I know, I know – I’m late again. It seems to be a thing with me lately. Our open house was postponed last weekend (sort of), so we’re doing it again today, and it’s thrown my whole weekend off.
I used to always be very punctual; I miss that particular virtue. Now it seems that no matter what I do, I’m always late, always running behind, and I never catch up. Just when I think I’m caught up, I realize I’ve forgotten something and I haven’t caught up at all. *sigh*
I think this lateness issue of mine can be traced to my eighteenth Christmas. I was living with my ex-husband and his parents at the time (we were just dating then), and I was home from college on break. Things that often happen between consenting adults happened and, lo and behold, some six weeks later, I was late. You never think it will happen to you, but it can. And it does.
Oddly enough, the idea of premarital sex was less of an issue for me prior to that Christmas. Only when I turned up pregnant did it suddenly become a problem. Sure, I’d always said that I wanted to wait, but hormones are difficult things to overcome. And like I said, you never think it will happen to you.
I was back at school when I found out I was pregnant. I had suspected for a couple of days, so a friend of mine agreed to drive me to Cedar Falls, where they have a Planned Parenthood, so that I could have a test done. But they closed at 4:00 p.m. and it was a twenty-minute drive, and by the time we walked the three blocks to D Lot and spent half an hour trying to locate her bright blue car (which was buried under a foot of snow), it was too late. We got to the strip mall the clinic was in and found them closed.
Another friend of mine lived nearby (nearby being half an hour away and thus a relative term), and she agreed to drive me to Wally World to buy a pregnancy test. I was mortified walking through the store with it, convinced that everyone was staring at me in judgment. When we returned to my dorm, I said goodbye (she had somewhere else to be) and hiked back up to my floor alone.
I headed for the bathroom. Every part of me was trembling. Until then, I had never been so scared. As I waited for the three minutes to pass while the test did its thing, I kept trying to figure out what to tell people. I was terrified. And sure enough, three minutes later, two little pink lines looked up at me from the test stick.
I sobbed. Everything I had dreamed of seemed poised to slip through my fingers.
I slid down the wall of my bathroom stall and cried till I didn’t think I could cry anymore. Then I called my friend, the one who had just left ten minutes earlier. She could hardly understand me because I was still crying, but my tears were enough to give away the results.
The next person I had to tell was my boyfriend. I didn’t know how to tell him, but I feared the worst. I’d read enough true-life stories in magazines about girls who got pregnant and whose boyfriends promptly dumped them to be scared out of my mind. But when I did tell him, he took it a lot better than I had expected. As a matter of fact, a few weeks later, he asked me to marry him. And when he told his parents, they were very supportive.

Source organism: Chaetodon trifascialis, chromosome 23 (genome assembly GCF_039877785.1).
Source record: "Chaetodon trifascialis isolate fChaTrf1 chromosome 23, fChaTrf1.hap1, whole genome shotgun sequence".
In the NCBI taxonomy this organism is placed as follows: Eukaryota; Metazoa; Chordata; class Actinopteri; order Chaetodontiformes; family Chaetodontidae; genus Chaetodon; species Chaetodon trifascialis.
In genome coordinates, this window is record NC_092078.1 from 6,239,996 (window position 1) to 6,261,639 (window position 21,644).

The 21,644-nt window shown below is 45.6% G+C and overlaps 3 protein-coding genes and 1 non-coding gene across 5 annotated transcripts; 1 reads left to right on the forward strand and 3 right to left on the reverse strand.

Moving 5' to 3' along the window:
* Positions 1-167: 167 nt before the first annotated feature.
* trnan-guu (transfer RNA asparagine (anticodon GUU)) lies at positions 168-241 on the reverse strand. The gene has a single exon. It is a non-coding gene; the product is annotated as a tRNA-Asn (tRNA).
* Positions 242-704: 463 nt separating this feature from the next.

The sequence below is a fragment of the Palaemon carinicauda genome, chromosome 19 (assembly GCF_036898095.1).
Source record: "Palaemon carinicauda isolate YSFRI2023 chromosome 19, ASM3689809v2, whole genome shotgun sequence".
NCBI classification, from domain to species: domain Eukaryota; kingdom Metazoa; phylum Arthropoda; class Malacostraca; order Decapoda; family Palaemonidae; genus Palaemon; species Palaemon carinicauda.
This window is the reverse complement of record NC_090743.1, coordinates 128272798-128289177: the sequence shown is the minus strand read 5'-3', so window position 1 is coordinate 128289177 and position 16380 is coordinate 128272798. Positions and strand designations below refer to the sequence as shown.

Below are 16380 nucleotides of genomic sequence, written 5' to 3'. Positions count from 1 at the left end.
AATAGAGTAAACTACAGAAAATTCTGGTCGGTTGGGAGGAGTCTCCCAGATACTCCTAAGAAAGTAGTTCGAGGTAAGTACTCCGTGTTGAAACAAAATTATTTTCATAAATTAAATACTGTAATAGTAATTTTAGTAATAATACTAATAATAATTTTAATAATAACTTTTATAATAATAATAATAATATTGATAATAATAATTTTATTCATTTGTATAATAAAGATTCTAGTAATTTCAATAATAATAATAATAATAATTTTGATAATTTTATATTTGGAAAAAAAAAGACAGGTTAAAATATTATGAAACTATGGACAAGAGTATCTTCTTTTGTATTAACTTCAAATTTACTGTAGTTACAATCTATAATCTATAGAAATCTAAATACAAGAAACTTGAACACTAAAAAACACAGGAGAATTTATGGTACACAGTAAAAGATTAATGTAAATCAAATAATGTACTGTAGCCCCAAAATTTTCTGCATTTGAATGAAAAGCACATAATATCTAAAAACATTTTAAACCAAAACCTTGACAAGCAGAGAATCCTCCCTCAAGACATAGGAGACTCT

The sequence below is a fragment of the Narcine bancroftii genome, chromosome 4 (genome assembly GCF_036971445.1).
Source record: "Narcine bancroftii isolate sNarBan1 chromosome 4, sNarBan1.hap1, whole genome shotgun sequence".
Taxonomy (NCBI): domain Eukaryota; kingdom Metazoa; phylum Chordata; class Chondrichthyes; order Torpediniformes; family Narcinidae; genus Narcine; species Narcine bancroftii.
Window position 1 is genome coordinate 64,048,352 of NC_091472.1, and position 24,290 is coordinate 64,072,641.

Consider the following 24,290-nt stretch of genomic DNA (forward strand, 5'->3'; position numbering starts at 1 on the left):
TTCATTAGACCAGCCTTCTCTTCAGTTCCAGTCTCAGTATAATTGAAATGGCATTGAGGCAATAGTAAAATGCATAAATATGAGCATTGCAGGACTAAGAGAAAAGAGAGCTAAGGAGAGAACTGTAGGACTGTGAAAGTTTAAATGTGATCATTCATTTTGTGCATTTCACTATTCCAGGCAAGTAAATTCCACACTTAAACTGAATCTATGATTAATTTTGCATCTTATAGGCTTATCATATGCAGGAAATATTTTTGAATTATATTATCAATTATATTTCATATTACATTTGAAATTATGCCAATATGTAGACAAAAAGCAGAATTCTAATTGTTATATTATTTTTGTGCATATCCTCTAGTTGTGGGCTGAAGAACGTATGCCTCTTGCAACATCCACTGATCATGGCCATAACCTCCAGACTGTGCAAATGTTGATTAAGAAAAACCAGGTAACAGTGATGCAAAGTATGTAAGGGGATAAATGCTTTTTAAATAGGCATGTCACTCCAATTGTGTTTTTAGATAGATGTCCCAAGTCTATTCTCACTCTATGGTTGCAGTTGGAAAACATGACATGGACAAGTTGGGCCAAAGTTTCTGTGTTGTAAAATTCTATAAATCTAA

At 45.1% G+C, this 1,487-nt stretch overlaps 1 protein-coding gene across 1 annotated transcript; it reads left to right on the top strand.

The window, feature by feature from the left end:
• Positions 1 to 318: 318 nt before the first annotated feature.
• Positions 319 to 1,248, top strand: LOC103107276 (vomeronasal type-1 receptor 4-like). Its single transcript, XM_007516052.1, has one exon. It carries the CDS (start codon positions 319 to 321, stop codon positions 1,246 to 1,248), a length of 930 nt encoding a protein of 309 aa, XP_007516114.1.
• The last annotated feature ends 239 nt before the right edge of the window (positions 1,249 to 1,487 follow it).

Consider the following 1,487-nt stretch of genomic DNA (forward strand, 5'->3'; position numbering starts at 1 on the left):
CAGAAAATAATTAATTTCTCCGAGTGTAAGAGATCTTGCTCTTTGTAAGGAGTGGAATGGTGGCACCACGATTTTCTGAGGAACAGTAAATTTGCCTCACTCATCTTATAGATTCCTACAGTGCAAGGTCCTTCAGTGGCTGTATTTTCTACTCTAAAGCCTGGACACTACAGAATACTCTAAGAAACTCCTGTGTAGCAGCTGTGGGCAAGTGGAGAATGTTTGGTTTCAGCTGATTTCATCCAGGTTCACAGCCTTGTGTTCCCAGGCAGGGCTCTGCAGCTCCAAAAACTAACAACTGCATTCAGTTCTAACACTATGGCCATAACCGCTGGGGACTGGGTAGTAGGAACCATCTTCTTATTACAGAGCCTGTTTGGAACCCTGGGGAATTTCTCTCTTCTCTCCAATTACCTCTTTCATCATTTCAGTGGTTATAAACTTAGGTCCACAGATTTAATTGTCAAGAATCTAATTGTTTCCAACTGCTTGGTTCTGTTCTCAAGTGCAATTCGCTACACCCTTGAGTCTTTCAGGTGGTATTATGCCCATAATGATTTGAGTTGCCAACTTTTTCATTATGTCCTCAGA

Next it was time to tell my family. The only person I wasn’t afraid to tell was my dad. When I still lived at home, he always told me that if I ever got into trouble, I shouldn’t do anything stupid; I should just come home and we’d figure something out together. When I walked up to him and said, “Hi, Grandpa,” he was confused at first, so I repeated myself. It still took a minute to sink in, but when it finally did, his response was one I’ll never forget.
“Well, I tried to teach ya to keep yer pants up till ya got married, but ya didn’t listen, did ya?” he said.
And that was the end of it.
But I also had to tell my grandparents and my aunt and uncle. I was beyond scared of telling them. They were very old-fashioned when it came to that sort of thing, and I’d been raised the same way, so I knew they would be disappointed in me. That was the thing I was dreading the most about telling them I was pregnant, that look of pure disappointment.
Grandma always used to bite her lower lip when I’d done something naughty, and she was sick enough as it was – I didn’t want to make things worse for her. Ex went with me to tell them, and I would rather have been anywhere than in that room. The tension was so thick you could cut it with a knife. At least I could also tell them that we were getting married.
For whatever reason, I couldn’t tell my aunt. Of course, she knew, but I just couldn’t bring myself to tell her, and I’m still not sure why. The day we did finally talk about it was the day my grandma died. We were at the Hospice House and had gone away from Grandma to talk. By the end of the conversation, I was in tears, but that’s about all I remember.
I often wonder what my life would be like if I had never gotten pregnant then – would I have finished college the way I planned? Would I have married my ex? Would I have a long list of publishing credits to my name? And yet, I wouldn’t trade the experiences I’ve had for anything, even though there are a million things I wanted to experience in college and didn’t.
Bubbles is ten now, and I can’t imagine life without him.
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